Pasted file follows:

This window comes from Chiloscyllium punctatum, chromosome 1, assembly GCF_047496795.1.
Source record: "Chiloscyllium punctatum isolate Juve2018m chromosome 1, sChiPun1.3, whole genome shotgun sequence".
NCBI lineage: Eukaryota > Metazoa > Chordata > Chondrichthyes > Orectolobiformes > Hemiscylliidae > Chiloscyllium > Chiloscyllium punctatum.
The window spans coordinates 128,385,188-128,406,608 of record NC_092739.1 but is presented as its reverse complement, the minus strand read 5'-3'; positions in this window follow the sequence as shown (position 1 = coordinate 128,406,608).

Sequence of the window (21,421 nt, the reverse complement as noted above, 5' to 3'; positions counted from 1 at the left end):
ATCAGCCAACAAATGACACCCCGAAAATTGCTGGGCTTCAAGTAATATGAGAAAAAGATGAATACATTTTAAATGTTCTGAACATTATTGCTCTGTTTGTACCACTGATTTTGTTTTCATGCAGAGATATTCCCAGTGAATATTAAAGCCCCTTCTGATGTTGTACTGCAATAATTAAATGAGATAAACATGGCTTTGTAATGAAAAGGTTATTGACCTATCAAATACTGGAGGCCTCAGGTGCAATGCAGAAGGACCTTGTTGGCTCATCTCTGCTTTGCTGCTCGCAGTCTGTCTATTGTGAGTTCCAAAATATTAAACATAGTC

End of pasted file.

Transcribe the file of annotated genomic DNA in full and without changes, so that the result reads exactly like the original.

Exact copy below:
This window comes from Chiloscyllium punctatum, chromosome 1, assembly GCF_047496795.1.
Source record: "Chiloscyllium punctatum isolate Juve2018m chromosome 1, sChiPun1.3, whole genome shotgun sequence".
NCBI lineage: Eukaryota > Metazoa > Chordata > Chondrichthyes > Orectolobiformes > Hemiscylliidae > Chiloscyllium > Chiloscyllium punctatum.
The window spans coordinates 128,385,188-128,406,608 of record NC_092739.1 but is presented as its reverse complement, the minus strand read 5'-3'; positions in this window follow the sequence as shown (position 1 = coordinate 128,406,608).

Sequence of the window (21,421 nt, the reverse complement as noted above, 5' to 3'; positions counted from 1 at the left end):
ATCAGCCAACAAATGACACCCCGAAAATTGCTGGGCTTCAAGTAATATGAGAAAAAGATGAATACATTTTAAATGTTCTGAACATTATTGCTCTGTTTGTACCACTGATTTTGTTTTCATGCAGAGATATTCCCAGTGAATATTAAAGCCCCTTCTGATGTTGTACTGCAATAATTAAATGAGATAAACATGGCTTTGTAATGAAAAGGTTATTGACCTATCAAATACTGGAGGCCTCAGGTGCAATGCAGAAGGACCTTGTTGGCTCATCTCTGCTTTGCTGCTCGCAGTCTGTCTATTGTGAGTTCCAAAATATTAAACATAGTC